Did you know that back in the 1800's what the pioneers referred to as "buttermilk" was actually butterless milk? It was the milk left over after churning milk into butter so most of the butter had actually been removed from the resulting liquid. Since older milk was usually used for churning, this butterless milk was also slightly sour-tasting due to the beneficial lactobacillus bacteria multiplying in the slightly older milk. Lactobacillus bacteria produce lactic acid as a byproduct and this is what made old-fashioned buttermilk acidic and what made the butterless milk proteins curdle. This thick heavenly liquid was the source of acid in old-fashioned buttermilk biscuit recipes that used baking soda as the leavening agent. However, the "buttermilk" we buy in the store today is actually very different. Most milk today is pasteurized, i.e. heated to a very high temperature to kill the pathogenic bacteria so prevalent on large commercial dairies today. However, pasteurization also kills the dozens of good lactobacillus species that naturally occur in clean organic milk from grass fed, i.e. pasture fed, cows. So, in order to make acidic "buttermilk" from modern pasteurized milk, good bacteria must be added back into the pasteurized milk in order to culture it and turn it acidic. However, instead of dozens of good lactobacillus species being added back in, food manufacturers usually only add two to five species. Keep in mind that "soured" milk before pasteurization did not mean spoiled milk like it does with pasteurized milk. While it had a sour taste, it was not spoiled in a sense that it had too many pathogenic bacteria to drink. Pathogenic bacteria in raw milk are kept at bay by the presence of dozens of good lactobacillus species. with the good bacteria killed in pasteurized milk, when milk starts to go bad, it is the few remaining bad bacteria that start to multiply. this is why we don't drink "soured" milk today unless we buy specially cultured buttermilk in the store. Soured pasteurized milk is spoiled milk. The modern form of cultured pasteurized milk, i.e. what is sold as "buttermilk" today, does not taste as good in baked goods nor does it have the same ability to work with baking soda tom give true old-fashioned biscuits their amazing fluffy texture. Therefore, if you want to make truly terrific buttermilk biscuits, buttermilk cornbread, buttermilk pancakes, or other "quick breads" (no kneading or rising required), you will need to find a source of high quality raw milk. To do so, talk with your local natural food stores and/or look for organic farms in your region that will sell you some raw milk. Once this milk starts to turn, you can use it to make some of the most delicious quick breads you have ever tasted. You can also churn your own butter to use in your baking. Cakes and brownies made with fresh churned butter made from fresh organic raw milk are so good they will inspire the musically gifted to write songs praising their virtues.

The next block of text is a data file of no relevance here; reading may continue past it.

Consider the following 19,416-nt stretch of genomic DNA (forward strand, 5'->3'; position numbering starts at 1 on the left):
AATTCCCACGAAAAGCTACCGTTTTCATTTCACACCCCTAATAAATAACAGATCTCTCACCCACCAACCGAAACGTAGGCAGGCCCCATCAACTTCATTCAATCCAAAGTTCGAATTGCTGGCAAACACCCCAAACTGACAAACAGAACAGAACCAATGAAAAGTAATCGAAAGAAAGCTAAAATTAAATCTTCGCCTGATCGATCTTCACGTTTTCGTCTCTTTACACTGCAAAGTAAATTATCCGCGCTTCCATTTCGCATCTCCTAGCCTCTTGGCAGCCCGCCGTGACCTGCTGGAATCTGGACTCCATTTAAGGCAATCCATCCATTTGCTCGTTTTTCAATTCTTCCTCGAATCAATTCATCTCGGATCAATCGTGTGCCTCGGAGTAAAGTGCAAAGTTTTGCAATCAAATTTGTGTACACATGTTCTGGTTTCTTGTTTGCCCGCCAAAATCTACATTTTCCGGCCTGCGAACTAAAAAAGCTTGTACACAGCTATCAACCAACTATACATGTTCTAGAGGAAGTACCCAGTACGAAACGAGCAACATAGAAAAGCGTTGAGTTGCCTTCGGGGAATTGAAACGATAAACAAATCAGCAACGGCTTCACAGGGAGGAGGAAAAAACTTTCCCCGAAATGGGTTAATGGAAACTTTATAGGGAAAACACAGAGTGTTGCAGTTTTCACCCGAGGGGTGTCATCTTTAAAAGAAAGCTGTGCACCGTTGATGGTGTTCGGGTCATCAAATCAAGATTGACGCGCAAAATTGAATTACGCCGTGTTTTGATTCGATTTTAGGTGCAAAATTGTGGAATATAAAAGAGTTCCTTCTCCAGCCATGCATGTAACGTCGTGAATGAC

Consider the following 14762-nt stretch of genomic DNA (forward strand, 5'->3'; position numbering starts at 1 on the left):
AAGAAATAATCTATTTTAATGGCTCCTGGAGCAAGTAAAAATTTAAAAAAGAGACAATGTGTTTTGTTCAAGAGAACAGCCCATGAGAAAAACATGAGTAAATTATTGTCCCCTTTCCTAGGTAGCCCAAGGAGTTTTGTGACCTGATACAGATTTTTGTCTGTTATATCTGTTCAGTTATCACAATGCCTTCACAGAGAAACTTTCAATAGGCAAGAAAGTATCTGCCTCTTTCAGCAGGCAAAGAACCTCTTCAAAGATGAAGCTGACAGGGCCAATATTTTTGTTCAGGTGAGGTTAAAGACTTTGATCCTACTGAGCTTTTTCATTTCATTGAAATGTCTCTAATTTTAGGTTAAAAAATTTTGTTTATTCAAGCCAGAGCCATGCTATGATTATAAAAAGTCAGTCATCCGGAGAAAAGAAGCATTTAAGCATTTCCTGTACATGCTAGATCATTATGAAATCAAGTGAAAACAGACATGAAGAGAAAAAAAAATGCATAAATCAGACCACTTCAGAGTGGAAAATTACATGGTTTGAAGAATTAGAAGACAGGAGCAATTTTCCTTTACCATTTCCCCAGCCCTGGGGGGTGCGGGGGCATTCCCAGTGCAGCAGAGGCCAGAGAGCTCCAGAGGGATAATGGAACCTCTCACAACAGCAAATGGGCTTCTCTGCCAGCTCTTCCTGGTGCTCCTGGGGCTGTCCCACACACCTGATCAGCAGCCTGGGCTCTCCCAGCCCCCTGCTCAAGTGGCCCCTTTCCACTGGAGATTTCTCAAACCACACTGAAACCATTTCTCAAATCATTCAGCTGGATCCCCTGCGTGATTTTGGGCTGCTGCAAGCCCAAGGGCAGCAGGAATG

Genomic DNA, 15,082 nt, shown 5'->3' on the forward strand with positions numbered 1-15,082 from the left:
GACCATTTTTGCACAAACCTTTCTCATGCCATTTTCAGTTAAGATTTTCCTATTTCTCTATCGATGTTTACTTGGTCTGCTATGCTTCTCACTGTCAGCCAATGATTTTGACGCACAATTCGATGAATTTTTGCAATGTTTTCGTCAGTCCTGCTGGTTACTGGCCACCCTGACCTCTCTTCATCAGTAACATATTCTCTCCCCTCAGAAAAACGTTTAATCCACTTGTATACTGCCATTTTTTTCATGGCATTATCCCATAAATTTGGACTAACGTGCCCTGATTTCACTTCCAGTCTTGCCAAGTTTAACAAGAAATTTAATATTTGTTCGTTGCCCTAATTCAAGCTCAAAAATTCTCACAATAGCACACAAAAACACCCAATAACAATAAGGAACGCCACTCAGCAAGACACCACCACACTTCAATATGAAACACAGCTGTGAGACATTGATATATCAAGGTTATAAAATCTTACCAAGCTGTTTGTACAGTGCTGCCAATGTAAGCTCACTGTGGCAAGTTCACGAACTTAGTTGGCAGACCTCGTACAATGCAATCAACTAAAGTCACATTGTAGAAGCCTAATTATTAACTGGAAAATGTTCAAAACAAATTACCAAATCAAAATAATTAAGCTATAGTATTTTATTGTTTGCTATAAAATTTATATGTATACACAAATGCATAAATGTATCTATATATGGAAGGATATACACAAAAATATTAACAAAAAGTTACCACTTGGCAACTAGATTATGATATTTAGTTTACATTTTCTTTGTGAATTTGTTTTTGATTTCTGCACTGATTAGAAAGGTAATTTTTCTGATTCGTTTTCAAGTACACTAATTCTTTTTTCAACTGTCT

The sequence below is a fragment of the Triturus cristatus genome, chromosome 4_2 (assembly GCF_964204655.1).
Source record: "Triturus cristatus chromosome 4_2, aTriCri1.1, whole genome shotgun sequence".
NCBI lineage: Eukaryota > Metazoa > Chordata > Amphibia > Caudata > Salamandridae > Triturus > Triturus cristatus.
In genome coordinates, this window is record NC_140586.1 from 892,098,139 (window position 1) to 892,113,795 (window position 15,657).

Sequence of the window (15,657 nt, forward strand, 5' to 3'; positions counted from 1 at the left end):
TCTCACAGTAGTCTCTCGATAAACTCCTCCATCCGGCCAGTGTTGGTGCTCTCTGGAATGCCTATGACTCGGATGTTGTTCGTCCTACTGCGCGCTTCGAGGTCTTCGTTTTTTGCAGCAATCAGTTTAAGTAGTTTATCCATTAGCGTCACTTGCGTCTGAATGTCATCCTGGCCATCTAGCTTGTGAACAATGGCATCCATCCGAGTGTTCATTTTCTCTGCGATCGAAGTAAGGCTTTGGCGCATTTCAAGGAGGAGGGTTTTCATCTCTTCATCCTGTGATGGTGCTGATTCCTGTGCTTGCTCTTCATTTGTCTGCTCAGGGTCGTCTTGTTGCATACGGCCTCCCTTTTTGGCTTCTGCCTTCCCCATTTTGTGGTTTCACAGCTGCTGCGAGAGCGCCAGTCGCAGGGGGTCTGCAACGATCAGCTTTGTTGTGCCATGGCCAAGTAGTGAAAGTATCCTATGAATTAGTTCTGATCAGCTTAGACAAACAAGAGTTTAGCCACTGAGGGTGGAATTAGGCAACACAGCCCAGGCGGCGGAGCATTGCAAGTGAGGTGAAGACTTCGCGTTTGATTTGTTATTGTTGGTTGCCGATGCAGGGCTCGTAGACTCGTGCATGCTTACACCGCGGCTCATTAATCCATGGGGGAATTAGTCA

Pay Close Attention To Commas In Recipes: